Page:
The European Commission has allocated €600 million of European Development Fund to finance immediate humanitarian food aid, food production and resilience of food systems in the most vulnerable countries in Africa, the Caribbean and Pacific (ACP). This will help partner countries and vulnerable people to cope with the unjust consequences of Russia’s war of aggression against Ukraine, notably the current food security crisis and related economic shock.
Commissioner for International Partnerships Jutta Urpilainen stated: “In the short-term we are helping families with food and nutrition assistance and helping countries to buy the food they need; as part of the Global Gateway strategy, we also work on solutions to address current and future risks by investing in local sustainable food systems to enhance resilience.”
The decision to swiftly redirect €600 million to food security in ACPs from de-committed funds from the 10th and 11th European Development Fund was announced by President Von der Leyen in June 2022 and the allocation received green light from Member States in September.
As part of the Team Europe’s Response to Global Food Insecurity, the funding will support people in African, Caribbean and Pacific countries, where the humanitarian needs are the highest and where programmes to sustainably enhance food security and resilience were identified. More precisely, the funding will be allocated as follows:
Eastern Africa/Great Lakes: for food production and resilience €25 million for DRC, €10 million for Kenya, €10 million for Rwanda, €20 million for Somalia and €10 million for Uganda. For emergency food assistance €16 million for DRC, €2 million for Burundi refugee crisis, €2.5 million for Horn of Africa, €8 million for Ethiopia, €8 million for Somalia, €29 million for Sudan, €5.5 million for South Sudan.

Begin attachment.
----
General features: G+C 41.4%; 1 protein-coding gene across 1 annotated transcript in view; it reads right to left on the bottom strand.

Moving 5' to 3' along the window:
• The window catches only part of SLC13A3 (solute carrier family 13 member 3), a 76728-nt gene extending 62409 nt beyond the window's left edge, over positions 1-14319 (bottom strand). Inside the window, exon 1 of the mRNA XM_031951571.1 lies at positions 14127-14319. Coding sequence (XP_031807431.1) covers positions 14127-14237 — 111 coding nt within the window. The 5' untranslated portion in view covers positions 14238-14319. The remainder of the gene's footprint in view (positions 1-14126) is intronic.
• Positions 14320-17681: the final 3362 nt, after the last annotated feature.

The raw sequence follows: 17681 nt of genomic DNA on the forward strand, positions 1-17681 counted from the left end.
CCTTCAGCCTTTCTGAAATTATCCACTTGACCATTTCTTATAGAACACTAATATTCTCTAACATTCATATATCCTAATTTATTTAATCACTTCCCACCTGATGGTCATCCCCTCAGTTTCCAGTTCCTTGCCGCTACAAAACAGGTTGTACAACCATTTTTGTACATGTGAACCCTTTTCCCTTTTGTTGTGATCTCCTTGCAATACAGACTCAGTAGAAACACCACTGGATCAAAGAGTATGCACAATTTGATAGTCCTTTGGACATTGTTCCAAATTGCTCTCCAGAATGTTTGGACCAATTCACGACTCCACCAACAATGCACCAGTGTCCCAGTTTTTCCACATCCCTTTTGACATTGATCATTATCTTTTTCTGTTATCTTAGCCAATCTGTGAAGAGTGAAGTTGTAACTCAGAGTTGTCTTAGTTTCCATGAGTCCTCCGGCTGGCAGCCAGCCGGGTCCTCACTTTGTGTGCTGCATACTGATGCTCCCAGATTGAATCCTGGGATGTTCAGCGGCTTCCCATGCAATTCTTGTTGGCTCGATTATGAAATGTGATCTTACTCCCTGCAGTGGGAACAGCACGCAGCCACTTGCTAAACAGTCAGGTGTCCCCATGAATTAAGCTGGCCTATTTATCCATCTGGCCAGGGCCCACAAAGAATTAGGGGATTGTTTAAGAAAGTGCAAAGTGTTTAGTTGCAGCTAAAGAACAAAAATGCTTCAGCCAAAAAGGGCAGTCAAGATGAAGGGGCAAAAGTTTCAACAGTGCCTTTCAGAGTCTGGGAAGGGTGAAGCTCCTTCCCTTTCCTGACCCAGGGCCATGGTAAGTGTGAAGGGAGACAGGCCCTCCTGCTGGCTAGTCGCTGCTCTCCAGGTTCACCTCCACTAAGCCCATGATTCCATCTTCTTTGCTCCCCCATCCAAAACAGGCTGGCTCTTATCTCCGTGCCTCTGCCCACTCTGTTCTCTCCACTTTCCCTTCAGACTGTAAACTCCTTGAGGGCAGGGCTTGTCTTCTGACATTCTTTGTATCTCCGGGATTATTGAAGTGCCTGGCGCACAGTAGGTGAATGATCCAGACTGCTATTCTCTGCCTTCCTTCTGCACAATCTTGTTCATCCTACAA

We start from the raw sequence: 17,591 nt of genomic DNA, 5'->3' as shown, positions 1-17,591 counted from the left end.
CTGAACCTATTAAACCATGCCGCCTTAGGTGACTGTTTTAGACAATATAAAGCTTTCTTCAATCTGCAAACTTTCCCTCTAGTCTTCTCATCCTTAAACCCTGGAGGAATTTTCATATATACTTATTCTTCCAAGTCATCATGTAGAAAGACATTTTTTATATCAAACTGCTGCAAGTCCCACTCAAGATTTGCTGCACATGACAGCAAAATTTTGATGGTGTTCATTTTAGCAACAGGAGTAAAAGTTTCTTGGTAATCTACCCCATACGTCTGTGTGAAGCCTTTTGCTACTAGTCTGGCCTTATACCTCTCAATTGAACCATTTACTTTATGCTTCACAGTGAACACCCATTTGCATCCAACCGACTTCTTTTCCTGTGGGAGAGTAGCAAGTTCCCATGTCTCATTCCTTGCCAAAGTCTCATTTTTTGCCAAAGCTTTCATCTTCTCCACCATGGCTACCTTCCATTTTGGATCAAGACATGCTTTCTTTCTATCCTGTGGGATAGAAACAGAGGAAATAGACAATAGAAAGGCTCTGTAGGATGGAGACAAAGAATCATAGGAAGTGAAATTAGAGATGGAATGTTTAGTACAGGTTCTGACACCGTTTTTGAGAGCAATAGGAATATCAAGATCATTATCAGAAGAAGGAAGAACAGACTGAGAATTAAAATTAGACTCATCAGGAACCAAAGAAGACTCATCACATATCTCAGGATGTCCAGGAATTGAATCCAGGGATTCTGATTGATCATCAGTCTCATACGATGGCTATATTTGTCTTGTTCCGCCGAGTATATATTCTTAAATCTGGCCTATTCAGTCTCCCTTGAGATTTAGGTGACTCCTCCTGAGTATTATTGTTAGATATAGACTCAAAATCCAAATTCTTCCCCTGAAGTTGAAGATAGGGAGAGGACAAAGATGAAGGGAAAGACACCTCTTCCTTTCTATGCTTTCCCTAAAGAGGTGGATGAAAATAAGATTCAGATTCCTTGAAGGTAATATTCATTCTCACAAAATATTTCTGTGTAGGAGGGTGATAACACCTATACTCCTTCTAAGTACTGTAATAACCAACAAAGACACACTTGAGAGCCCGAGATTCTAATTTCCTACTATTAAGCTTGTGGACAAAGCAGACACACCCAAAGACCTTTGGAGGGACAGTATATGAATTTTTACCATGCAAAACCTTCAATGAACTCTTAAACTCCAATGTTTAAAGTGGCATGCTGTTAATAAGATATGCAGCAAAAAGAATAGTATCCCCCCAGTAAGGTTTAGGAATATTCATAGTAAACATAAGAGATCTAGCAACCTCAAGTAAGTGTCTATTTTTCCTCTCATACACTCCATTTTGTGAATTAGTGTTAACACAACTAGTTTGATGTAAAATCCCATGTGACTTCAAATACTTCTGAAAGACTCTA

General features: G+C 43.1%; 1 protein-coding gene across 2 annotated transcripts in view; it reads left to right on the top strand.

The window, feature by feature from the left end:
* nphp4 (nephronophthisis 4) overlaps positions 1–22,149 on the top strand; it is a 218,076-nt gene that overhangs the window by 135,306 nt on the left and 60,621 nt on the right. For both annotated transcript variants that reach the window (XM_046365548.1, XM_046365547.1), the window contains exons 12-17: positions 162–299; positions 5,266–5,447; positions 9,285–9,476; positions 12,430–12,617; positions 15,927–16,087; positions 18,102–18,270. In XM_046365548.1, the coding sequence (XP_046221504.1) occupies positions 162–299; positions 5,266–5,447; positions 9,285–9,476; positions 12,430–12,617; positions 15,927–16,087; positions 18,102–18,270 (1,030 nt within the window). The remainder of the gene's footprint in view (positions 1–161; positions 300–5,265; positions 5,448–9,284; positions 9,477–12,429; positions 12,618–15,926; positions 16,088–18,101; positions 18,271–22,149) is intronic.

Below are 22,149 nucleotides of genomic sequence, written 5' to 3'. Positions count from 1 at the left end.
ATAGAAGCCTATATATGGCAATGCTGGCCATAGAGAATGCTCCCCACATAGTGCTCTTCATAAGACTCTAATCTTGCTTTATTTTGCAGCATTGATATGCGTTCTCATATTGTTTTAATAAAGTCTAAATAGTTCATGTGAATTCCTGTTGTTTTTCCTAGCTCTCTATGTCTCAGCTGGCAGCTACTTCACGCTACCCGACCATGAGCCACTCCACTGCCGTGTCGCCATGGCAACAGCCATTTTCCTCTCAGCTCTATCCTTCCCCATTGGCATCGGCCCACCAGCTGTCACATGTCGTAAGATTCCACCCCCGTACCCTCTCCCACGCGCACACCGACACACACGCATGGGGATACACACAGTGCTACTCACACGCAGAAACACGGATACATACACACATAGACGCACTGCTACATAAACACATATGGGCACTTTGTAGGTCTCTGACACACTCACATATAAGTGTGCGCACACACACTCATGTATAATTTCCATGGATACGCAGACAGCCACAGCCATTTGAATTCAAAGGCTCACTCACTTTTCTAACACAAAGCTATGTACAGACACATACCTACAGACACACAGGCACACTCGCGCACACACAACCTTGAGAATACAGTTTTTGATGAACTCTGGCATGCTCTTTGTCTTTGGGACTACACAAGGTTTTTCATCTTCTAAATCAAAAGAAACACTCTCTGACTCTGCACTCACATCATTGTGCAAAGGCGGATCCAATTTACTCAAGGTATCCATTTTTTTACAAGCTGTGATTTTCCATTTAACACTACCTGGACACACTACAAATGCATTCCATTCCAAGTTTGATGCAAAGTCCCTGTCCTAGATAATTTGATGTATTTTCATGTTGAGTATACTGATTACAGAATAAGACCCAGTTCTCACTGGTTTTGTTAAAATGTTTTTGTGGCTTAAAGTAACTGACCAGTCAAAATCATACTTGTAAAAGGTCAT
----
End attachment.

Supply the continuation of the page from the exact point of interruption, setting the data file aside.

Southern Africa: €10 million for Madagascar, €15 million for Malawi, €15 million for Mozambique and €20 million for Zambia. For emergency food assistance €4 million for Madagascar, €8 million for Mozambique, €4 million for Zimbabwe, €0.5 million for Southern Africa region.
West and Central Africa: for food production and resilience €20 million for Cameroon, €10 million for Chad, €10 million for Ivory Coast, €10 million for Ghana, €12 million for Mauritania, €25 million for Niger, €15 million for Senegal, €10 million for Togo. For emergency food assistance €6.5 million for Burkina Faso, €6.5 million for Cameroon, €6 million for Central African Republic, €7.5 million for Chad, €6 million for Mali, €1 million for Mauritania, €6 million for Niger, €7.5 million for Nigeria, €1.5 million for the region.
A €52,5 million transversal component will ensure coordination between the different programmes and amplify their impact at continental and regional level. This will be done by focusing on sustainable finance and investments for sustainable agriculture and agri-value chains.
A further €100 million component will provide macroeconomic support to African, Caribbean and Pacific Low Income Countries by leveraging, via a contribution to the International Monetary Fund’s Poverty and Reduction Trust, concessional loans thereby creating fiscal space to help these countries address the food crisis situation.
The world is facing a global food crisis, aggravated by Russia’s war of aggression against Ukraine. The recently published mid-year update of the Global Report on Food Crises estimates that up to 205.1 million people currently face high levels of acute food insecurity in 45 countries covered by the Global Report on Food Crises 2022.
With the additional €600 million, the EU envisages to allocate for food security and food systems programmes in partner countries €7.7 billion until 2024 worldwide. This also includes an estimated €2.2 billion in immediate humanitarian food and nutrition assistance for the most vulnerable countries and a further €5 billion to invest in the medium to longer term in sustainable food systems.